The debate is raging over whether genetically altered animals can be patented, Aisling Irwin reports. It is small and furry and designed to develop cancer. It is the oncomouse and it is unaware, although perhaps not blissfully so, that it is the source of heated arguments between lawyers, campaigners and administrators across Europe over whether it can be classified as an invention, and whether anyone can claim to "own" it. It is also unaware that a hearing aimed at ending this dispute, held by the European Patent Office recently, ran out of time and was left unresolved.
Thus the oncomouse, (a real mouse into which a cancer gene has been inserted), is still the subject of a patent held by Harvard University. Who knows when the appeal lawyers will make their decision?
But there is confusion about what the EPO is trying to decide. This is not a decision about whether people should manufacture transgenic animals. They are already produced, hundreds of thousands of them: animals with genes deleted so that scientists can see what they code for; animals manipulated to develop human diseases; animals that produce unusual substances in their urine or milk which may be of use to humans; and farm animals manipulated to grow fat quickly.
Although they are all transgenic, these animals differ widely in the extent to which they suffer. What they have in common is that their numbers are increasing. It is not at all certain that refusing patents will halt this increase - nor that granting patents will accelerate it.
Numbers in the United Kingdom are small at present. The Home Office monitors them. In 1994 184,000 procedures were performed on transgenic animals. A further 202,000 procedures were performed on animals selectively bred to have harmful genetic defects. Selective breeding is done by choosing animals that naturally have a certain characteristic, such as muscular dystrophy, and breeding them with each other to concentrate the defect in the next generation. Transgenic animals have their DNA deliberately altered when they are fertilised eggs. But the number of transgenic animals running around in the UK may be less than 184,000 - since producing a transgenic animal counts as one procedure and experimenting on it afterwards counts as another.
By contrast, there are only 300 transgenic animal patent applications waiting for approval at the EPO, stuck there until a decision is made about the oncomouse. Many of these applications originate from the UK but the EPO claims it is unable to tell how many.
Perhaps the most flamboyant transgenic animals in the UK are Tracy the sheep and Astrid the pig. Both are the subject of patent applications.
Tracy is an example of the most benign form of transgenic animal. She produces a protein in her milk which can be used to treat emphysema in humans. She is owned by Pharmaceutical Proteins, a company founded in 1987 to commercialise work done by the Roslin Institute in Edinburgh. Ron James, managing director, says he has four or five flocks of sheep each producing different proteins. The company is also investigating production in mice, rabbits and cows. Tracy's product, the most advanced, should complete clinical trials and arrive on the market in a few years.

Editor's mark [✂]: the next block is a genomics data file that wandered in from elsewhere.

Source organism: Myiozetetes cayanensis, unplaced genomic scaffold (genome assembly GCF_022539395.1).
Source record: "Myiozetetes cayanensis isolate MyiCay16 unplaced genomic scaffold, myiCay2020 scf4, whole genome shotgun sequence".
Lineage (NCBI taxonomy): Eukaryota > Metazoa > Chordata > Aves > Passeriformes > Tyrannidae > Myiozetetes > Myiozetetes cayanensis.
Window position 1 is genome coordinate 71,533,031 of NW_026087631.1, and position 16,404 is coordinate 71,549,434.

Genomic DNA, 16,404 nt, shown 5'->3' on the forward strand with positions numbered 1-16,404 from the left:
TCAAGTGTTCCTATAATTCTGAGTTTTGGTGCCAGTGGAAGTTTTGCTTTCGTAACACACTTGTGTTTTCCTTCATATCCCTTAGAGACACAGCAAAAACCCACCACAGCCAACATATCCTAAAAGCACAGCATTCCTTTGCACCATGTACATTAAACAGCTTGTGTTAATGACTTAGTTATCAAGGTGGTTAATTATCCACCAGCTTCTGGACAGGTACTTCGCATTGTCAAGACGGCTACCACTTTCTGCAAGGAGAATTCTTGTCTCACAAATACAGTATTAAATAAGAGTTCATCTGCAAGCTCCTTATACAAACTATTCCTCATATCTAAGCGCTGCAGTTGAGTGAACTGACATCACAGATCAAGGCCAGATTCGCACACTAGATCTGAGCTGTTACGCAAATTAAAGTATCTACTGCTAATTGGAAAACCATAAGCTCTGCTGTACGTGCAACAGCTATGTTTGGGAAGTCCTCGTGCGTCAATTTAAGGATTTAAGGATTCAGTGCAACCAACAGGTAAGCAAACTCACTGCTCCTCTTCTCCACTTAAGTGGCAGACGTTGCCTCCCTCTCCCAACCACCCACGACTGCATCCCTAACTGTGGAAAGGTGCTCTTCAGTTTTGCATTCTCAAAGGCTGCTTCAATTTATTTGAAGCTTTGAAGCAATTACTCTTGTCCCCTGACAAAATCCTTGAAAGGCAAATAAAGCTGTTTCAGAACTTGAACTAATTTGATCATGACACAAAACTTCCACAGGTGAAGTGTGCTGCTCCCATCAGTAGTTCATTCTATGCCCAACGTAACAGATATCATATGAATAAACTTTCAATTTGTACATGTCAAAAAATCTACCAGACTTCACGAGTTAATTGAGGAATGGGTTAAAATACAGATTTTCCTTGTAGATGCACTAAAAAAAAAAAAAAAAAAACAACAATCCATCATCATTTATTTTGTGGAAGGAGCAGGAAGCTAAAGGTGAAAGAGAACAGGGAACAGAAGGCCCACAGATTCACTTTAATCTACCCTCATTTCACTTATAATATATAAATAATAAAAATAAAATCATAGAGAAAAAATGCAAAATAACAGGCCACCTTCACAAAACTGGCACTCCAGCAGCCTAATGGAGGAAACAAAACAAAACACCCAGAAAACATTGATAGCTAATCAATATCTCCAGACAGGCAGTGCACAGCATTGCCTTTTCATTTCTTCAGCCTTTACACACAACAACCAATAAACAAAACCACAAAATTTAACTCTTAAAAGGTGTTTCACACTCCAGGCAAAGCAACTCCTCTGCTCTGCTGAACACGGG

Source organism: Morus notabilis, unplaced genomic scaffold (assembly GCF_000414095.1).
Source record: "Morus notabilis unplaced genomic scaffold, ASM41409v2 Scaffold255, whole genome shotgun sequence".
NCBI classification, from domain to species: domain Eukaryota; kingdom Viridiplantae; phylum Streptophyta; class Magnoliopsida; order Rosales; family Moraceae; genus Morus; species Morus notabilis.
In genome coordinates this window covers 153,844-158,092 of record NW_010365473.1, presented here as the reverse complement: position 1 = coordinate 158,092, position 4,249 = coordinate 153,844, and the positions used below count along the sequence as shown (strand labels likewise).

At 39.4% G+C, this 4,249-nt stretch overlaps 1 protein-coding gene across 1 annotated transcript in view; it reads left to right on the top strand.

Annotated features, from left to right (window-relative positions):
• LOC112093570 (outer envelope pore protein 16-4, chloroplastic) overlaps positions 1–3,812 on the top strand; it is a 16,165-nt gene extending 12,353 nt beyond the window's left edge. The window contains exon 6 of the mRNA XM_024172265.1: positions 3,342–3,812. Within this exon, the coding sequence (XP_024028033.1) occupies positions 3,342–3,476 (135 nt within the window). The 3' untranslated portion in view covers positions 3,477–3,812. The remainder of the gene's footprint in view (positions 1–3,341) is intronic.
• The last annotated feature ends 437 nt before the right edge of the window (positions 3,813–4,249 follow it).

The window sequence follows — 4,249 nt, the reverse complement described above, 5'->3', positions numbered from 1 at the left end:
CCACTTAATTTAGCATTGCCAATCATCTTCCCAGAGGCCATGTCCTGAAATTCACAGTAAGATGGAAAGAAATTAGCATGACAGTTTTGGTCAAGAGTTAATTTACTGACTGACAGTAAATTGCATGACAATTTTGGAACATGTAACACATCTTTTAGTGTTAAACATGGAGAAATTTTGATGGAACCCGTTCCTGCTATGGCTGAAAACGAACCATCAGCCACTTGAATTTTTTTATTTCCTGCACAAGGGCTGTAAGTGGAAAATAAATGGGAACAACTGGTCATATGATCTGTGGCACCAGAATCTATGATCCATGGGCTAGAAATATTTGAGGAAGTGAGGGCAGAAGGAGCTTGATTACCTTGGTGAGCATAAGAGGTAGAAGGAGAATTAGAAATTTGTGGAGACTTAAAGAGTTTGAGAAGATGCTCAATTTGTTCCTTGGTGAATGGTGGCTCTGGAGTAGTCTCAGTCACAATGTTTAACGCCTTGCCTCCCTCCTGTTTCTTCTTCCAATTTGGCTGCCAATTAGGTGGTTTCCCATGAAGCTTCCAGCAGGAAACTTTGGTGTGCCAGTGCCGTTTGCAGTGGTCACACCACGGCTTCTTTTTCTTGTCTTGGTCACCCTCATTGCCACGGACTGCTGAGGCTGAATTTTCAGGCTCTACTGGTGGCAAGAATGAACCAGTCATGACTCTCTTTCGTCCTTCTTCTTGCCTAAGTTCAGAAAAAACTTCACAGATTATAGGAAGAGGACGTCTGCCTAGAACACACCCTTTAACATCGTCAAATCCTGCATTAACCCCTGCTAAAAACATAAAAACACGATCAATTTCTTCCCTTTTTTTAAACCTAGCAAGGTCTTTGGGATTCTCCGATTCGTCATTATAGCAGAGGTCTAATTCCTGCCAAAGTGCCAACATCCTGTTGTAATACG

Barring technological hitches, there could be a modest increase in the number of Tracy-type animals over the next few years, according to James: "There could be 20-30 proteins being produced ultimately, each one by a flock which could number anything from ten to thousands." Some animals would be manufactured only temporarily, for example to produce monoclonal antibodies which can prevent the rejection of an organ after a transplant. Production of the antibodies would then move to the laboratory.
Astrid the pig was bred in 1992, by Imutran, which filed a patent relating to her. She is said to be the first ever transgenic pig. Imutran's aim is to rear pigs with organs that can be transplanted into humans.
There were 619 procedures registered in 1994 for transgenic ungulates (ie hoofed mammals, including sheep, horses, pigs, cows and goats). James points out that all offspring of transgenic animals are included in the figures. Some are bred for disease resistance. The two British patents have been awarded for sheep that grow extra wool and sheep with enhanced growth rate. Engineering to produce more meat is a major goal. David King, editor of Genethics News, says: "In the mid-1980s the trend was to use growth hormone genes. This proved a disaster. The animals had major health problems." Nevertheless the quest goes on.
Probably these latter, commercially motivated manipulations stand at one end of a public acceptability scale and those that produce disease-preventing proteins in their milk at the other.
But most scientific and medical procedures are carried out on mice. 181,000 on transgenic mice in 1994; 2,000 on rats. (These, of course, are additional to the 202,000 experiments on animals selectively bred with harmful genetic defects). Nicholas Wright, director of clinical research at the Imperial Cancer Research Fund, says: "We're making transgenic animals all the time. They are an invaluable aid."
Many of these mice are used as models of disease. "They are now a standard tool in genetic research," says King. "Most genetic departments in universities will be making them." When scientists announce they have discovered the gene for a disease, it is likely that the next step will be to insert that gene into a mouse embryo to see what happens to the resulting mouse. If the mouse proves to be an accurate model of the disease then scientists can test their gene therapy experiments on it before transferring the trials to humans.